Update on the pandemic in Devon, track and trace, and my campaign to end all hospital discharges into care homes

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Exeter Nightingale Hospital site. Photo: Midweek Herald

I took part in an NHS webinar on 27 May. The latest situation is that the epidemic is waning in Devon, with about 50 Covid beds in use at the moment, compared to 200 at the peak 6 weeks ago. The Weston closure was due to an outbreak among hospital staff and is not impacting Devon.

In the short term, the Clinical Commissioning Group expect further improvement. Indeed it has been reported that there have been several consecutive days without cases in East Devon. However even a modest opening up over the summer could increase the ‘R’ level and they are planning for a second peak in September or October.

In the worst case for which they are planning, if R rose to 1.2, all 1200 beds available in Devon, including the new Exeter Nightingale hospital, could be occupied. This would mean many hundreds of extra deaths in Devon, far more than we have had so far.

This is the reason why it is essential to do as the Government says, not as it does, and keep up social distancing. ‘Shielding’ people are being asked to isolate at least until 30th June.

Track and trace

Together with some other county councillors, I have been pressing since mid-April for Devon to trial a new track, trace and isolate system. We argued that in view of the relatively low level of infection here, it would be possible to make it work more easily than in most areas.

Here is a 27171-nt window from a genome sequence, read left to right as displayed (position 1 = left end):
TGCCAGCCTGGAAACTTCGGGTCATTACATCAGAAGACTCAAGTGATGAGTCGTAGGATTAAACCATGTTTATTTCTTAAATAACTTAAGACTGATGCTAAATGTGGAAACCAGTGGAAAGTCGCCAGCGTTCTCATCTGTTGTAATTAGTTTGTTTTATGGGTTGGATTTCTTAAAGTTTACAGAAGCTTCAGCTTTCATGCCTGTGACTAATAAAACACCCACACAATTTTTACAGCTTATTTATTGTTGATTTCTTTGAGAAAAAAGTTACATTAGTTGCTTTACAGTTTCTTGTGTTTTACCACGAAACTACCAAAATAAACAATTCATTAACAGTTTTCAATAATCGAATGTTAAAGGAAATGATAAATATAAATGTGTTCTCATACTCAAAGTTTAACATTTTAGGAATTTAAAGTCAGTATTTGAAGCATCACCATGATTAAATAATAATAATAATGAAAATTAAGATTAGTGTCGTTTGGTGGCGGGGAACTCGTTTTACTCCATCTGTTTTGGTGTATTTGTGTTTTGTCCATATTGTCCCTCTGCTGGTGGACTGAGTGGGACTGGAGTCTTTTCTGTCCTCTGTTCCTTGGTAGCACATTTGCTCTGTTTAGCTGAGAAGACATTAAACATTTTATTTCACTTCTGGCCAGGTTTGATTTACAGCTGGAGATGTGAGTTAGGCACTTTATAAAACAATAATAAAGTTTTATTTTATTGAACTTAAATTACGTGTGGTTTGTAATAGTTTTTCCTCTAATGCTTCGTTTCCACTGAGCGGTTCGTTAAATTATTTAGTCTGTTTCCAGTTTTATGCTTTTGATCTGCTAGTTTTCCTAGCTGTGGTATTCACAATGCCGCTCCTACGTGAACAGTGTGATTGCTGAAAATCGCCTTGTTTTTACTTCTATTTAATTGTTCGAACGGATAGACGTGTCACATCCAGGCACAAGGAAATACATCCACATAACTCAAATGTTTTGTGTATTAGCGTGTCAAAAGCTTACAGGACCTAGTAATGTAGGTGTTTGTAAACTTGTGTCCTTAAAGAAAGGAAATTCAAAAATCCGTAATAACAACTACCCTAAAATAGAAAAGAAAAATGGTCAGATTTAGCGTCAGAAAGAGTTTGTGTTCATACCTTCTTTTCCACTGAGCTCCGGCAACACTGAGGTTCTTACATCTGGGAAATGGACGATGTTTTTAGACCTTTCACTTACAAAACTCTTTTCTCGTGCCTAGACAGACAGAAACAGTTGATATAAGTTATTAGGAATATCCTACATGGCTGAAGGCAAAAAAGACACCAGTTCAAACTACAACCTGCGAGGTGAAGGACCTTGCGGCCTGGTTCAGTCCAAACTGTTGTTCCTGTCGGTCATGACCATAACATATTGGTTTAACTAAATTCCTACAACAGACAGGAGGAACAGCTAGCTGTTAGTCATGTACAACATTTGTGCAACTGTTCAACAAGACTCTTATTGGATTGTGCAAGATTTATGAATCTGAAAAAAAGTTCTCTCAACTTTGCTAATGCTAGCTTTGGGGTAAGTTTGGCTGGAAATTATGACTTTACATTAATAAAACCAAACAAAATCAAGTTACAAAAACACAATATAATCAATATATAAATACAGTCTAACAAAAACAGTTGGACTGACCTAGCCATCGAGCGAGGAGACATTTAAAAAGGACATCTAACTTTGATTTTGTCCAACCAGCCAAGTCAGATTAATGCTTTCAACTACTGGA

Finally, we now have the Government’s agreement that Devon can be in the first group of areas for their new system, and I look forward to hearing the details of this. When this is working, we will have greater certainty than any local return of the virus can be eliminated.

Discharges from hospitals into care homes

The greatest national scandal of the last three months is the mass death in care homes. There have been over 70 outbreaks in Devon, about a dozen of which are still ongoing. In our local area, there are likely to have been more deaths in care homes than in the community.

Particularly outrageous was the national policy of discharging hospital patients, including those who had had Covid, into care homes without testing. Since mid-April, the rules have specified testing and also quarantining of Covid patients before discharge, which is a big improvement, but I remain concerned about the whole policy of discharges, since tests can give false negatives, and since the disease can last 7-8 weeks, flaring up after being dormant.

I have therefore continued to press the NHS and DCC to stop all discharges into homes, and set up separate ‘step down care’ for patients who are not ready to go home, e.g. in a community hospital. This should be organised now, rather than see problems return when there is a new peak of infections.

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